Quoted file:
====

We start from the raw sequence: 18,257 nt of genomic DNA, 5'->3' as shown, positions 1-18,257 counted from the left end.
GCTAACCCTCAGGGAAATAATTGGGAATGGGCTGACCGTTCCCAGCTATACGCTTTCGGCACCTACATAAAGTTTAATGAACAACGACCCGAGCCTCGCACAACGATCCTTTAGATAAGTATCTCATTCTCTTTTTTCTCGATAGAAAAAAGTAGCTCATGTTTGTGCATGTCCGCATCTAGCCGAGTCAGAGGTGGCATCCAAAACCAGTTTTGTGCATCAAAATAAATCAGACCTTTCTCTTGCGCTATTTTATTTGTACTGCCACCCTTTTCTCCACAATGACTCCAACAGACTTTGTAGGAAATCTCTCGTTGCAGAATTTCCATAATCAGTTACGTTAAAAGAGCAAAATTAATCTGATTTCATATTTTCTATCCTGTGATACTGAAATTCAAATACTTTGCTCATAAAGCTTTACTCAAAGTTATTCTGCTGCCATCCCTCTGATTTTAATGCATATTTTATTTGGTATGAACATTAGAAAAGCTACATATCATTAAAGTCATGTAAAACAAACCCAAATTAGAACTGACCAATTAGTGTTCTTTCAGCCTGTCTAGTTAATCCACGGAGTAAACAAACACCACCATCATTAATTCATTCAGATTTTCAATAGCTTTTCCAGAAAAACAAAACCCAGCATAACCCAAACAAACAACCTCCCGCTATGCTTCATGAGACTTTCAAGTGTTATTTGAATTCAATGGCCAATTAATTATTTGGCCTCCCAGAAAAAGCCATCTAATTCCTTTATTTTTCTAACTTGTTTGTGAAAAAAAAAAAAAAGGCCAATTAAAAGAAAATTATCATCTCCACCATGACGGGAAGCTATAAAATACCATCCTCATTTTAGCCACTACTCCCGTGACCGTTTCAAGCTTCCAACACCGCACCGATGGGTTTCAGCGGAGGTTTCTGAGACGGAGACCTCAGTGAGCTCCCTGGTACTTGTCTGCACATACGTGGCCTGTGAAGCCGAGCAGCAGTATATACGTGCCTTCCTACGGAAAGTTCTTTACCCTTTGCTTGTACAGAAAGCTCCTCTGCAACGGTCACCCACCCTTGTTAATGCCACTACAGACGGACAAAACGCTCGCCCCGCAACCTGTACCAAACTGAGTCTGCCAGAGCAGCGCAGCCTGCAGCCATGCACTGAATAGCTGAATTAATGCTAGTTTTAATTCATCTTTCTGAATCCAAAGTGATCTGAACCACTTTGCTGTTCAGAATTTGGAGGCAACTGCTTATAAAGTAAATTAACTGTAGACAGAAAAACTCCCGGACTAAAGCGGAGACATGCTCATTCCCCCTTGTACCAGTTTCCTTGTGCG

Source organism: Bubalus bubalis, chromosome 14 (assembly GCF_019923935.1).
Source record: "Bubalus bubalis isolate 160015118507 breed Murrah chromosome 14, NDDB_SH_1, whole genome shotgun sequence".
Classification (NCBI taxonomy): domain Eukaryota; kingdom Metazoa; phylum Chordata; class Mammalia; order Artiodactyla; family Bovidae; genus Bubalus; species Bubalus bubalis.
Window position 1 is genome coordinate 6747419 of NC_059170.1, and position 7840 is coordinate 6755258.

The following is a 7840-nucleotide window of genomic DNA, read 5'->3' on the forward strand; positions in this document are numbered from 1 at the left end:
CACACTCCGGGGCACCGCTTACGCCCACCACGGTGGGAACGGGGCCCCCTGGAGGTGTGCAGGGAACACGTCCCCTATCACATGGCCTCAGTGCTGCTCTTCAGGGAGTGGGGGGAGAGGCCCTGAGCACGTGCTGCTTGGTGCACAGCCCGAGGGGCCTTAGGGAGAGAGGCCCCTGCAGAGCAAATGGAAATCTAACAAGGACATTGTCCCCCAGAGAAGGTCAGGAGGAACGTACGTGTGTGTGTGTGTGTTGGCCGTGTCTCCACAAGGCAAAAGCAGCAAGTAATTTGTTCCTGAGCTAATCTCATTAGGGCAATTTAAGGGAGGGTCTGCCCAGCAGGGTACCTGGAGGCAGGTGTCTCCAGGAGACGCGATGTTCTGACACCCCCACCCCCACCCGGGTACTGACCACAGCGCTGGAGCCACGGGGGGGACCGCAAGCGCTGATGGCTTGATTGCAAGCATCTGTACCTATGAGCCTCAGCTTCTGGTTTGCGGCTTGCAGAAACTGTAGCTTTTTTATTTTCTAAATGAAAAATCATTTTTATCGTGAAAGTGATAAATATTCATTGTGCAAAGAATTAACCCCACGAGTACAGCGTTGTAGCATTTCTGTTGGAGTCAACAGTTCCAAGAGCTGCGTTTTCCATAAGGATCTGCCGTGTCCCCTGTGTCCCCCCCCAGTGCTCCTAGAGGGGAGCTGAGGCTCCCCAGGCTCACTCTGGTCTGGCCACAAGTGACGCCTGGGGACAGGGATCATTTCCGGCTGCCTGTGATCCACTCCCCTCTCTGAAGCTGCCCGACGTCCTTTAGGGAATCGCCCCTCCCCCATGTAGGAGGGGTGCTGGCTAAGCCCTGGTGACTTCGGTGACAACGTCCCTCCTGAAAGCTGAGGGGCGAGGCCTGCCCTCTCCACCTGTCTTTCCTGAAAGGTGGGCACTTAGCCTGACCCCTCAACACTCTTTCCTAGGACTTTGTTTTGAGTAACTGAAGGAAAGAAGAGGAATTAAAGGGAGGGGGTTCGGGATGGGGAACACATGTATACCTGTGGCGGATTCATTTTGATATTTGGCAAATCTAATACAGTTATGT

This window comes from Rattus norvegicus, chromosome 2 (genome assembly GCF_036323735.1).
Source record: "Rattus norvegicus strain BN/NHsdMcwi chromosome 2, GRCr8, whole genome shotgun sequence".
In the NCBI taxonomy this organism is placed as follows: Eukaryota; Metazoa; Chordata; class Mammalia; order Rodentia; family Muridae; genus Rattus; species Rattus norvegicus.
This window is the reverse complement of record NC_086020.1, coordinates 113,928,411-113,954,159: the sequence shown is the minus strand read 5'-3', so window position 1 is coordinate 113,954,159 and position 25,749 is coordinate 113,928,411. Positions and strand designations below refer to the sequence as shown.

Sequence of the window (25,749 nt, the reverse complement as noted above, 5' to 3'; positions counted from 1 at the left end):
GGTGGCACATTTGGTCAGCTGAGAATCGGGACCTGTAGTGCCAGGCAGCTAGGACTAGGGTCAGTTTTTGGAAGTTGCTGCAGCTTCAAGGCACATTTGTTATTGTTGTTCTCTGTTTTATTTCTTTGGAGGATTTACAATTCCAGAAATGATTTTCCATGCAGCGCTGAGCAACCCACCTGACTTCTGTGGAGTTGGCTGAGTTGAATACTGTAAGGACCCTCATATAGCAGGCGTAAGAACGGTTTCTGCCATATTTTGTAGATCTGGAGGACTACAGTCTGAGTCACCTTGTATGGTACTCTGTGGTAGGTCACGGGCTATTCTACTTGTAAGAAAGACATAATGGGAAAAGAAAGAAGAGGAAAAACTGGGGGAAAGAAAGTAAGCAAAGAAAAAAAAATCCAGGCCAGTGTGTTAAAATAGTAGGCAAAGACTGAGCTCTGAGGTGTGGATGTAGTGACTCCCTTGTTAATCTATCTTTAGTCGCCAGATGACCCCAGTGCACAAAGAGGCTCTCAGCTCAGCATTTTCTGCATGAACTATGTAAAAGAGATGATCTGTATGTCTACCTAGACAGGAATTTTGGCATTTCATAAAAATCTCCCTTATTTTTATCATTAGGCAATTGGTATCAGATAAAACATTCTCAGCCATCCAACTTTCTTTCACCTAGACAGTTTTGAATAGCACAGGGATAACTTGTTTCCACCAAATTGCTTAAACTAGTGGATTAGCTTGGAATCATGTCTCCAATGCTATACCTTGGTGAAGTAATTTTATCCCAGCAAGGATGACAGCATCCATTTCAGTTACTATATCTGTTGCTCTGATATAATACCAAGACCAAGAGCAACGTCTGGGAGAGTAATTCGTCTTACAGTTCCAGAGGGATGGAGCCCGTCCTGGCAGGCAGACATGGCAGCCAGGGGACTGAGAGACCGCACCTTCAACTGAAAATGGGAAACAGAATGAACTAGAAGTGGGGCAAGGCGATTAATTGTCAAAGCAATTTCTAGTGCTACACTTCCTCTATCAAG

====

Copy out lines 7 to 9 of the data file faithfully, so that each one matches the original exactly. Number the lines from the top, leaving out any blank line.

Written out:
The following is a 7840-nucleotide window of genomic DNA, read 5'->3' on the forward strand; positions in this document are numbered from 1 at the left end:
CACACTCCGGGGCACCGCTTACGCCCACCACGGTGGGAACGGGGCCCCCTGGAGGTGTGCAGGGAACACGTCCCCTATCACATGGCCTCAGTGCTGCTCTTCAGGGAGTGGGGGGAGAGGCCCTGAGCACGTGCTGCTTGGTGCACAGCCCGAGGGGCCTTAGGGAGAGAGGCCCCTGCAGAGCAAATGGAAATCTAACAAGGACATTGTCCCCCAGAGAAGGTCAGGAGGAACGTACGTGTGTGTGTGTGTGTTGGCCGTGTCTCCACAAGGCAAAAGCAGCAAGTAATTTGTTCCTGAGCTAATCTCATTAGGGCAATTTAAGGGAGGGTCTGCCCAGCAGGGTACCTGGAGGCAGGTGTCTCCAGGAGACGCGATGTTCTGACACCCCCACCCCCACCCGGGTACTGACCACAGCGCTGGAGCCACGGGGGGGACCGCAAGCGCTGATGGCTTGATTGCAAGCATCTGTACCTATGAGCCTCAGCTTCTGGTTTGCGGCTTGCAGAAACTGTAGCTTTTTTATTTTCTAAATGAAAAATCATTTTTATCGTGAAAGTGATAAATATTCATTGTGCAAAGAATTAACCCCACGAGTACAGCGTTGTAGCATTTCTGTTGGAGTCAACAGTTCCAAGAGCTGCGTTTTCCATAAGGATCTGCCGTGTCCCCTGTGTCCCCCCCCAGTGCTCCTAGAGGGGAGCTGAGGCTCCCCAGGCTCACTCTGGTCTGGCCACAAGTGACGCCTGGGGACAGGGATCATTTCCGGCTGCCTGTGATCCACTCCCCTCTCTGAAGCTGCCCGACGTCCTTTAGGGAATCGCCCCTCCCCCATGTAGGAGGGGTGCTGGCTAAGCCCTGGTGACTTCGGTGACAACGTCCCTCCTGAAAGCTGAGGGGCGAGGCCTGCCCTCTCCACCTGTCTTTCCTGAAAGGTGGGCACTTAGCCTGACCCCTCAACACTCTTTCCTAGGACTTTGTTTTGAGTAACTGAAGGAAAGAAGAGGAATTAAAGGGAGGGGGTTCGGGATGGGGAACACATGTATACCTGTGGCGGATTCATTTTGATATTTGGCAAATCTAATACAGTTATGT

This window comes from Rattus norvegicus, chromosome 2 (genome assembly GCF_036323735.1).